This is hilarious, and the kind of thing that kids should be taught in school — if history were approached with this kind of eye, to find the little stories, for example, more kids would be interested in it. Too late they find out that history isn’t just names, dates, places, battles, movements — it’s stories. If they ever find that out.
Today’s blog is a guest post from Thijs Porck, a lecturer in the Department of English Language and Culture, Universiteit Leiden.
This week Erik’s tweet on cat-paws in a fifteenth-century manuscript went viral across facebook and the twittersphere when it was shared and commented on by thousands. Follow @erik_kwakkel today for more animal-themed tweets #manuscriptzoo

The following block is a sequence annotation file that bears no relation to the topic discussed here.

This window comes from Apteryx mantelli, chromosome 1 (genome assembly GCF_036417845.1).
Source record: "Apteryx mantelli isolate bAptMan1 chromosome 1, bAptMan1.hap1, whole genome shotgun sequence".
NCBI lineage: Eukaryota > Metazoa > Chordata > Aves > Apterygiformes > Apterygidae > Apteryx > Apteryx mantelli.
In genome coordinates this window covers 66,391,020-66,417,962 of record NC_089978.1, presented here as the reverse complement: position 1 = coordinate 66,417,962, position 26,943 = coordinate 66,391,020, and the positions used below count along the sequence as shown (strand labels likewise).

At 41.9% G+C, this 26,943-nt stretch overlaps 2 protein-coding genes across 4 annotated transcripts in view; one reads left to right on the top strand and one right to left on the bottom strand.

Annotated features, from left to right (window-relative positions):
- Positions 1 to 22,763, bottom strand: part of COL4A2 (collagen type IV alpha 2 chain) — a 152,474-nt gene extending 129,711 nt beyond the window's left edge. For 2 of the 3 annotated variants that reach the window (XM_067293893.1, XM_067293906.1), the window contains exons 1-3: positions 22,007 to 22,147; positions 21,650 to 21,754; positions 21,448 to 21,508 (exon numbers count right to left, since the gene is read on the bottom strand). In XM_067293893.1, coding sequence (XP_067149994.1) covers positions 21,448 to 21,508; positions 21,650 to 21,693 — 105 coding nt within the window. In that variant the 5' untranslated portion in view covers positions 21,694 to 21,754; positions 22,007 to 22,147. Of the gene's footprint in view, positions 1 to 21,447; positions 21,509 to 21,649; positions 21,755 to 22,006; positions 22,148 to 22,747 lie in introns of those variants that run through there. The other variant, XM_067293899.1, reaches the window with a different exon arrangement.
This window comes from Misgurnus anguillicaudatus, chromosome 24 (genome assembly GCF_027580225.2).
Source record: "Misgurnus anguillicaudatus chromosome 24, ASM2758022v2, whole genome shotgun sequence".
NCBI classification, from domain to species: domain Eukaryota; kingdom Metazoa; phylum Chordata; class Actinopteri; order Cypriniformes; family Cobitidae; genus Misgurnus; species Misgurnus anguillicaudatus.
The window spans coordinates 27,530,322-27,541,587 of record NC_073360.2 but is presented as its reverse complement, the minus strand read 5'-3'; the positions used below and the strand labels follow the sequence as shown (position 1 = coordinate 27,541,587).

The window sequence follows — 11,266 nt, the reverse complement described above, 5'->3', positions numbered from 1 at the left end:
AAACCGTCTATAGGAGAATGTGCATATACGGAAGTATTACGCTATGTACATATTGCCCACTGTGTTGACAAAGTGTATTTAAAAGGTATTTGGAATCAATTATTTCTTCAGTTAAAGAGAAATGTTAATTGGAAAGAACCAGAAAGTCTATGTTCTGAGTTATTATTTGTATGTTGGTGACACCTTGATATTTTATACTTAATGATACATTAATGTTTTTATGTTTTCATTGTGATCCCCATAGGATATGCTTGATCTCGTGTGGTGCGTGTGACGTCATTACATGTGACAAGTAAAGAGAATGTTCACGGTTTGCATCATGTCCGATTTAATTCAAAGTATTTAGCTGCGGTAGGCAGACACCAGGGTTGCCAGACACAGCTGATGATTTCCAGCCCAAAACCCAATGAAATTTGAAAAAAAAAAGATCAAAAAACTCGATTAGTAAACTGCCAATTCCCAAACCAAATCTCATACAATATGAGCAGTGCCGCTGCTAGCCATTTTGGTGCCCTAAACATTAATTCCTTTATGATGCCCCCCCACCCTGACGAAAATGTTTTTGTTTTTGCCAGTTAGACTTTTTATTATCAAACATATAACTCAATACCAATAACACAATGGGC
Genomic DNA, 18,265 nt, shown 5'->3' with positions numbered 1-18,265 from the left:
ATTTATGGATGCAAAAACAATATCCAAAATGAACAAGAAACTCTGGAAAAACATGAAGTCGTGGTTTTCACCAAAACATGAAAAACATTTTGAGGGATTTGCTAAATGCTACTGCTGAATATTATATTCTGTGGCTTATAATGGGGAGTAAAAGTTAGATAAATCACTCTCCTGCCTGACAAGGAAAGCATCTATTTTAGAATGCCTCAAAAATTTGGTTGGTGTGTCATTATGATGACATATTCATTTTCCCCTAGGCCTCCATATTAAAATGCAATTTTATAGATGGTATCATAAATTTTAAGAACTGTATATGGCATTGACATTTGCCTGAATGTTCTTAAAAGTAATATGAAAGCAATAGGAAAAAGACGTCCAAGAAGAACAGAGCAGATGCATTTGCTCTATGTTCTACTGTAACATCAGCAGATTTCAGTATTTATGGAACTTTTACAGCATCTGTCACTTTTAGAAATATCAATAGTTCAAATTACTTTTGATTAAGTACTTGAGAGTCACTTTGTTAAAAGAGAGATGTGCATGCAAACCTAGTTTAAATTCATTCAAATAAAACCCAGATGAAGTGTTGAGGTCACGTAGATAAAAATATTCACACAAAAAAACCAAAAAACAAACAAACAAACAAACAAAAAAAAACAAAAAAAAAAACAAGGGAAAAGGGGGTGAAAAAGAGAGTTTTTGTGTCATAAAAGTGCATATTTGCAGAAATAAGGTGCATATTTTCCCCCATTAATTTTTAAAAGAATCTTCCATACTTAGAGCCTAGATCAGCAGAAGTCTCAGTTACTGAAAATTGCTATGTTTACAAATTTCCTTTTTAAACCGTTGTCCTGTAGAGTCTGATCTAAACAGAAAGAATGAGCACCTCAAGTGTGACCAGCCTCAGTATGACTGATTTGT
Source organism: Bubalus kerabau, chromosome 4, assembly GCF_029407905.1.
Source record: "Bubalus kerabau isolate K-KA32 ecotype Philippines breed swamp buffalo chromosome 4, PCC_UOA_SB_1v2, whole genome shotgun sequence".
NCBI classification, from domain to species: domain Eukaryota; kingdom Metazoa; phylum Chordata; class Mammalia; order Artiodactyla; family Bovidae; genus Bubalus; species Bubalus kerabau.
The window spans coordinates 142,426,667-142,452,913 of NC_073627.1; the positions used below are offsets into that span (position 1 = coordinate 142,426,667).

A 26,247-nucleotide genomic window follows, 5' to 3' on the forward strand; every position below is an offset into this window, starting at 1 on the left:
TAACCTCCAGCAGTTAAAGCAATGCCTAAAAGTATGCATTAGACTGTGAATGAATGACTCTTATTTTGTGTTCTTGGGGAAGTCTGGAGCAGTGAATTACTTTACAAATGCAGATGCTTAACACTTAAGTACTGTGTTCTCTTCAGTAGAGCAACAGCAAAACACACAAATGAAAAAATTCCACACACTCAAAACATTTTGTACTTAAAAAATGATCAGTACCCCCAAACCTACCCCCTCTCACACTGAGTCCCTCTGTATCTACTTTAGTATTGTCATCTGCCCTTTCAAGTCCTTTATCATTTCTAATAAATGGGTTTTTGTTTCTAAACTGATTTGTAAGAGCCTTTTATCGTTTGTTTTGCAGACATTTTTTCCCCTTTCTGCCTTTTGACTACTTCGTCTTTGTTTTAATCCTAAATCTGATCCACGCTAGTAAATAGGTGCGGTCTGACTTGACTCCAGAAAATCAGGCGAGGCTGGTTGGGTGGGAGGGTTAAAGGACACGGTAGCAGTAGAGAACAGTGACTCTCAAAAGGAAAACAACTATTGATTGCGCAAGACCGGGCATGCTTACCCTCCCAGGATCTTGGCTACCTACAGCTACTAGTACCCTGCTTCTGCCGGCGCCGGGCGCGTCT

Everyone who has ever owned a cat will be familiar with their unmannerly feline habit of walking across your keyboard while you are typing. One of the manuscript pictures tweeted by @erik_kwakkel (http://twitter.com/erik_kwakkel/status/303614922103865346/photo/1 ) revealed that this is nothing new.
Although the medieval owner of this manuscript may have been quite annoyed with these paw marks on his otherwise neat manuscript, another fifteenth-century manuscript reveals that he got off lucky. A Deventer scribe, writing around 1420, found his manuscript ruined by a urine stain left there by a cat the night before…
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